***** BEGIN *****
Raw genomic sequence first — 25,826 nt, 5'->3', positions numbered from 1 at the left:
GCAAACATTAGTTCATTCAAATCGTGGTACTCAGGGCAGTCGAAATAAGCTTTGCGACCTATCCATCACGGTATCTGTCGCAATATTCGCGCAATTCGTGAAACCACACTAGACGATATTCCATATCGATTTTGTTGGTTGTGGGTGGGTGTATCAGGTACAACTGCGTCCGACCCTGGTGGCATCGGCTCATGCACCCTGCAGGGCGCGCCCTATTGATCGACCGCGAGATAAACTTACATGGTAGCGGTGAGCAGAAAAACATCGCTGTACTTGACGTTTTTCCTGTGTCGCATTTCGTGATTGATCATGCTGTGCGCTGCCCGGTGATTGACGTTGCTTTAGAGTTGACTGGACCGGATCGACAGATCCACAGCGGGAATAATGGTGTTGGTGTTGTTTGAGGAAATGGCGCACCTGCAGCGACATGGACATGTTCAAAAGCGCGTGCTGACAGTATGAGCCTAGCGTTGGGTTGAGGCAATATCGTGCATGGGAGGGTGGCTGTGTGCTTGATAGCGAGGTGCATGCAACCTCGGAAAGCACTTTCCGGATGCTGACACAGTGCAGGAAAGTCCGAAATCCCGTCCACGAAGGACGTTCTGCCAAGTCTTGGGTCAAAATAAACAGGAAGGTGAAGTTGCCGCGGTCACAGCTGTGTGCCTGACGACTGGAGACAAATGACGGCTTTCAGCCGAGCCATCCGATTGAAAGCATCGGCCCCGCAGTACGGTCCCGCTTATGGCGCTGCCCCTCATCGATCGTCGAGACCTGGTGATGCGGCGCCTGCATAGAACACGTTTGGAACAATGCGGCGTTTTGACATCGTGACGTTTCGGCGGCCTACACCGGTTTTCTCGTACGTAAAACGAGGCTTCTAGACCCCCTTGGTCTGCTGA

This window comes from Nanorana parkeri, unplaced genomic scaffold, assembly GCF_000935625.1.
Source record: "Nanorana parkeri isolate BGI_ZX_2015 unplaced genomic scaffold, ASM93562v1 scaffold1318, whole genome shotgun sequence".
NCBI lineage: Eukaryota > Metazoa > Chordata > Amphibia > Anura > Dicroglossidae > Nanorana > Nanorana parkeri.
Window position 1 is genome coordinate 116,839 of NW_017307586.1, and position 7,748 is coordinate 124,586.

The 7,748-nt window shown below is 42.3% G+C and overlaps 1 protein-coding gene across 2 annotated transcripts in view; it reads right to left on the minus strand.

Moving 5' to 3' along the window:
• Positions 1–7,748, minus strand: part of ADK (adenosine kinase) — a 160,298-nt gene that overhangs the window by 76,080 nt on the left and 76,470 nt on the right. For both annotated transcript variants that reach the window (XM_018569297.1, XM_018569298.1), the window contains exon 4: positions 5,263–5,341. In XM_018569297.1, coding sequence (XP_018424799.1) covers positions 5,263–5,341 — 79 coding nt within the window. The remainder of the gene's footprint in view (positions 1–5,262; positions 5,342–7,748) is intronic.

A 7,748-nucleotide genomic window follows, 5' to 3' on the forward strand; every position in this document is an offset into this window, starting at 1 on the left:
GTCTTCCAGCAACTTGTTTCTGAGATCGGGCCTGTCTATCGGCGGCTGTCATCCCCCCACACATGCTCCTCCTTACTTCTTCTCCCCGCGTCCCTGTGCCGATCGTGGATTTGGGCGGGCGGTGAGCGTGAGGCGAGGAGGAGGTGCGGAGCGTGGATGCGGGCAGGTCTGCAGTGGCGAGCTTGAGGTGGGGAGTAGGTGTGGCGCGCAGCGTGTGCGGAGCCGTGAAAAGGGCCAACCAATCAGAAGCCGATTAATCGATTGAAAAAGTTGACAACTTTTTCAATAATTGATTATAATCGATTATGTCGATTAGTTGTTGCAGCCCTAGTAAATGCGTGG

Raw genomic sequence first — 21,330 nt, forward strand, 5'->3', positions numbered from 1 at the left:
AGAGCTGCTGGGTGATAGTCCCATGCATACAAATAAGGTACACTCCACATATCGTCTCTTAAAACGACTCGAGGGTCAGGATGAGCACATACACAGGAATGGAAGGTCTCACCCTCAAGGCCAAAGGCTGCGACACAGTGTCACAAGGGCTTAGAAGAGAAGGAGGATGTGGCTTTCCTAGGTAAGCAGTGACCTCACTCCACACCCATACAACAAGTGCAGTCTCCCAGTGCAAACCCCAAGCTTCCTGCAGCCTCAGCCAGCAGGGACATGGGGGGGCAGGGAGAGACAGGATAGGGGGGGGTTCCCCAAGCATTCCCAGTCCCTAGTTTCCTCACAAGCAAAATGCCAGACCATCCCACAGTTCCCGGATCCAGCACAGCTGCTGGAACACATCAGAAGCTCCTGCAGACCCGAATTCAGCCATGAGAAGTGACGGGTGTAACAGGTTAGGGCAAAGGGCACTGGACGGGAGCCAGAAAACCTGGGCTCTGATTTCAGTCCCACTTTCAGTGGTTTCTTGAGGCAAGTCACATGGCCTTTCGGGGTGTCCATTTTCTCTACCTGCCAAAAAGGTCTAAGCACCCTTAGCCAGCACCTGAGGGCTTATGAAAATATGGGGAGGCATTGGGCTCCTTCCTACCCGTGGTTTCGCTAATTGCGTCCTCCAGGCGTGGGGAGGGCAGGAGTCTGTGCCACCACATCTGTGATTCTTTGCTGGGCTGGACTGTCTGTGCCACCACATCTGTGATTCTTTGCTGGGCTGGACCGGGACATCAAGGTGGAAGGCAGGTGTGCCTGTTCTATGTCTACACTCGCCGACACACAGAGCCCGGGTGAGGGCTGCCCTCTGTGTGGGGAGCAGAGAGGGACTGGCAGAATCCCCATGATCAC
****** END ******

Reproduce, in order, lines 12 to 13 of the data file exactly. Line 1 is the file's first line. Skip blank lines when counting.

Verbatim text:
Raw genomic sequence first — 21,330 nt, forward strand, 5'->3', positions numbered from 1 at the left:
AGAGCTGCTGGGTGATAGTCCCATGCATACAAATAAGGTACACTCCACATATCGTCTCTTAAAACGACTCGAGGGTCAGGATGAGCACATACACAGGAATGGAAGGTCTCACCCTCAAGGCCAAAGGCTGCGACACAGTGTCACAAGGGCTTAGAAGAGAAGGAGGATGTGGCTTTCCTAGGTAAGCAGTGACCTCACTCCACACCCATACAACAAGTGCAGTCTCCCAGTGCAAACCCCAAGCTTCCTGCAGCCTCAGCCAGCAGGGACATGGGGGGGCAGGGAGAGACAGGATAGGGGGGGGTTCCCCAAGCATTCCCAGTCCCTAGTTTCCTCACAAGCAAAATGCCAGACCATCCCACAGTTCCCGGATCCAGCACAGCTGCTGGAACACATCAGAAGCTCCTGCAGACCCGAATTCAGCCATGAGAAGTGACGGGTGTAACAGGTTAGGGCAAAGGGCACTGGACGGGAGCCAGAAAACCTGGGCTCTGATTTCAGTCCCACTTTCAGTGGTTTCTTGAGGCAAGTCACATGGCCTTTCGGGGTGTCCATTTTCTCTACCTGCCAAAAAGGTCTAAGCACCCTTAGCCAGCACCTGAGGGCTTATGAAAATATGGGGAGGCATTGGGCTCCTTCCTACCCGTGGTTTCGCTAATTGCGTCCTCCAGGCGTGGGGAGGGCAGGAGTCTGTGCCACCACATCTGTGATTCTTTGCTGGGCTGGACTGTCTGTGCCACCACATCTGTGATTCTTTGCTGGGCTGGACCGGGACATCAAGGTGGAAGGCAGGTGTGCCTGTTCTATGTCTACACTCGCCGACACACAGAGCCCGGGTGAGGGCTGCCCTCTGTGTGGGGAGCAGAGAGGGACTGGCAGAATCCCCATGATCAC